It’s apparent in society today. Some are pursuaded to send money to men or women overseas who they form a relationship with on the internet. They trust what they are being fed in the beautiful words they see on the screen or hear on the phone. The talk shows and news reports are full of people being scammed all in the name of love.

We pass around on social media those ads that say Kohl’s or Best Buy are going to give us $500 just for sharing a post. We share and no one sees the money. We believed without questioning that if a company did this they would be broke. The scams are rampant all because we believe charismatic words of a stranger.

Recently someone made the comment, “He’s such a Christian man.” The comment was made about a politician that said a beautiful prayer at the right time in front of millions of people. I’m not saying this person isn’t a Christian man. But the conclusion was this person prays a lot in public it and makes him someone we should believe and follow. But do we really know that? Do we know them in person?

There are televangelists that woo us with beautiful prayer, and dynamic sermons. If you look at their bank account you know they are successful at persuasion because people are tossing a lot of money at them. Maybe they do good things with the money but if you look at their lifestyle, it is a very lavish life they are living. Yet we don’t protest their power of persuasion. Their power is growing and our churches in our communities are floundering.

I am not a flowery prayer person despite being a writer. If I listen and read all these beautiful prayers in all the media today I tend to feel my prayers may not be good enough. I’ve gotten over that for a few reasons.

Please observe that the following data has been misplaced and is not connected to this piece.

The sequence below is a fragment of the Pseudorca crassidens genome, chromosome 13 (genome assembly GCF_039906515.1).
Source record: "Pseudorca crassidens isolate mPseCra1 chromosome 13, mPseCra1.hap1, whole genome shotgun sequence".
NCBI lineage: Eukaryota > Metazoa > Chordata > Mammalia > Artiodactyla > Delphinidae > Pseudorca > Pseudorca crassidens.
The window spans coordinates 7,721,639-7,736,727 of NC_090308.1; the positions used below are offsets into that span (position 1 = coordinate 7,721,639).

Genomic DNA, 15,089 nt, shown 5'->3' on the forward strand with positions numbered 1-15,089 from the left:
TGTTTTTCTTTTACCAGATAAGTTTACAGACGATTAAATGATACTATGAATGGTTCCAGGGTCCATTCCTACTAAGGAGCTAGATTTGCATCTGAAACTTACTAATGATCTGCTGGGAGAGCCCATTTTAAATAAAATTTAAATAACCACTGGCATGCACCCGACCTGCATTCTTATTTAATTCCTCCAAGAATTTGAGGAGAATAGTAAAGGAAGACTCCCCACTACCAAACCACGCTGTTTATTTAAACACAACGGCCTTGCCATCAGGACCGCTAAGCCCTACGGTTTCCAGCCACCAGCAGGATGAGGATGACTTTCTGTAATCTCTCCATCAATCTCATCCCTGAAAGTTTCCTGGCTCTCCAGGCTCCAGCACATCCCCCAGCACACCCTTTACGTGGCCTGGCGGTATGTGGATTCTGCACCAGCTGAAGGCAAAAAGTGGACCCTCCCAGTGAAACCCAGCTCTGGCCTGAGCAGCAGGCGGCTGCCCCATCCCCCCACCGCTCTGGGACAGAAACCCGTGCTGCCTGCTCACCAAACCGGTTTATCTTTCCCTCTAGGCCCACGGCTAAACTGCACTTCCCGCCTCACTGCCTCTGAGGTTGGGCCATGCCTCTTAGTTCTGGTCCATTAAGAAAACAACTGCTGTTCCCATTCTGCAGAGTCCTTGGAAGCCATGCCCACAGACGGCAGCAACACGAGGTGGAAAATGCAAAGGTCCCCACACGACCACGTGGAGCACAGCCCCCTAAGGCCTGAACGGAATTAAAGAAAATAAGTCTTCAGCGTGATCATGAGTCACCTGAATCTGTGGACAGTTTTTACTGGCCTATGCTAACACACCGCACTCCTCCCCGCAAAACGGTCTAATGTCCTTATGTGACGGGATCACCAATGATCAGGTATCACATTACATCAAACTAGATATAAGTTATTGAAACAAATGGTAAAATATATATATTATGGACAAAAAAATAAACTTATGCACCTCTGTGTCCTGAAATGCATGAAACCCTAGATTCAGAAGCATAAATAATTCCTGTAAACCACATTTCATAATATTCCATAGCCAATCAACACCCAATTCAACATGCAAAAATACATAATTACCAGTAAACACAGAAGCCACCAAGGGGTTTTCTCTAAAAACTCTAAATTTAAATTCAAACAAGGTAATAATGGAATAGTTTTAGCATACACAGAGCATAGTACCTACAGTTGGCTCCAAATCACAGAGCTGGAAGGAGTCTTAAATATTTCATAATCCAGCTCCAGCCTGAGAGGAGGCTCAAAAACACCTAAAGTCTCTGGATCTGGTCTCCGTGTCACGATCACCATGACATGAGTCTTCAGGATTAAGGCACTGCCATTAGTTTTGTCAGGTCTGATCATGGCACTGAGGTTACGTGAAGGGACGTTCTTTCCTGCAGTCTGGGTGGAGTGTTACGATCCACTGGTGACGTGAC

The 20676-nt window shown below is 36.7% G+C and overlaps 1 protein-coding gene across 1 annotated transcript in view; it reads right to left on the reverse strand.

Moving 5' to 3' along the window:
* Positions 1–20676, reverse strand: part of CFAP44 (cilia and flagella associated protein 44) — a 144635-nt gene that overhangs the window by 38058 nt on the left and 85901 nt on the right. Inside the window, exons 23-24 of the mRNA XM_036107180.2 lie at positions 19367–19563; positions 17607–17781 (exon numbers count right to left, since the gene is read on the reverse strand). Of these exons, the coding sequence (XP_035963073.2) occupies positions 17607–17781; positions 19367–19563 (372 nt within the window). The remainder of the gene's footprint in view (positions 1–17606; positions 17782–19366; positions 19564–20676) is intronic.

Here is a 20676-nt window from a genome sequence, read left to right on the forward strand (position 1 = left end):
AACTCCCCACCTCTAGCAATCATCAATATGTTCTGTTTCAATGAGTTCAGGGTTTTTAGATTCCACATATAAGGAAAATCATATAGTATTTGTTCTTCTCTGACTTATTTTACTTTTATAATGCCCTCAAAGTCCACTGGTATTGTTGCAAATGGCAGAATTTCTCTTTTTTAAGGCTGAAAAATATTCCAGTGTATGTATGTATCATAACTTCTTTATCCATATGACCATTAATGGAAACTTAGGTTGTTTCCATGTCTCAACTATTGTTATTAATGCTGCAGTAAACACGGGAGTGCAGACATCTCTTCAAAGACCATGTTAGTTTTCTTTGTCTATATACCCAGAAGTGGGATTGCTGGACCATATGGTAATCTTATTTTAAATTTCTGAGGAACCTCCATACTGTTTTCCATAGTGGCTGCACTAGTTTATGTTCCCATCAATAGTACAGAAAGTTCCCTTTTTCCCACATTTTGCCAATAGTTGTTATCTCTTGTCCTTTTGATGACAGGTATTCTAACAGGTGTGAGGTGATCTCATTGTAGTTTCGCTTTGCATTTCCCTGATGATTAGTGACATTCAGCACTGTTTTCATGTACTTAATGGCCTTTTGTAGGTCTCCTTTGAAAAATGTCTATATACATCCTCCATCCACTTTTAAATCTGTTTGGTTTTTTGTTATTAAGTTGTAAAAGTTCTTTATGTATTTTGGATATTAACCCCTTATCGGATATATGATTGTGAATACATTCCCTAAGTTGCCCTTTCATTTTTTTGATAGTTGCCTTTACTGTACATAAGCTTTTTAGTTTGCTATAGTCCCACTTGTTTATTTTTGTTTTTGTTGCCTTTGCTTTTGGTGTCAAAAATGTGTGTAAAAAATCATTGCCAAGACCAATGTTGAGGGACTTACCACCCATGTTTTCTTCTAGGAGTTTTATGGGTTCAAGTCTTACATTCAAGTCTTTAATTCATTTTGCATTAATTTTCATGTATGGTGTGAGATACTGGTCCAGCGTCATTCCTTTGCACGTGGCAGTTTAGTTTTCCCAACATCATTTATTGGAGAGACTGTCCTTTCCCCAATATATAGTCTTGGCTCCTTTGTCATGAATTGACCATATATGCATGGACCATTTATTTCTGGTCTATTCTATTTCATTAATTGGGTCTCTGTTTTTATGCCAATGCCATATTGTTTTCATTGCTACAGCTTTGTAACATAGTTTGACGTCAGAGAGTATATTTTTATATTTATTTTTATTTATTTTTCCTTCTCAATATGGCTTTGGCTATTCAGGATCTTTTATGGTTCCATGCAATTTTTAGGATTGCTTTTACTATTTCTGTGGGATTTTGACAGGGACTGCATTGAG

My faith has been built not on flowery prayers but on actions of people I love and trust, not by those that are always in the public eye praying for all to see, or persuading us with their charismatic speech.

When I think of the Christians in my life that have influenced me I think of my Grandma Krock. She could speak no English but she had a big impact on me by her actions. Each day she would sit by the window in her house or by the wood stove with a rosary in her hands praying the rosary. I don’t remember many conversations that I understood but I understood her faith and her rosary. I watched this until she died when I was 17.

Grandma Krock

I think of my Aunt Mary who every night after supper would sit down with her Bible, read it and pray quietly in her living room. I was young when I noticed that and I remember it still today.

I think of my friend Jan, who endured 24 years of cancer. I never heard her complain. She treated everyone with kindness and respect and I saw her live out her faith in her church attendance, her music and private time with the Lord. Plus keeping her faith always while enduring much.

These people who affected my faith life, didn’t shout it in public, didn’t shout their faith from the rooftops but by their actions they brought their faith to others in a way that was humble.

These three are only a few examples of the people in our lives that quietly lead us. I can’t say someone is one thing just by the words they produce in public. I know too many people who are one way in the public eye and another in private. Some may see me as that way. Perception. Can we view something honestly, if we only have the glitz of the public eye?

That doesn’t mean I don’t follow and read some prominent Christian writers. Max Lucado is one of my favorite. Do I think he’s a good Christian man? Yes, I do but do I know? I don’t know him personally. That doesn’t stop me from liking what he writes but also viewing it with an eye that knows there may be more underneath that isn’t what I read, so I know not to believe unconditionally. I write fiction for a living. What I write is my perspective, to be read with a watchful eye and mind knowing it is fiction. In today’s world I probably could convince someone that fictional Fuchsia exists.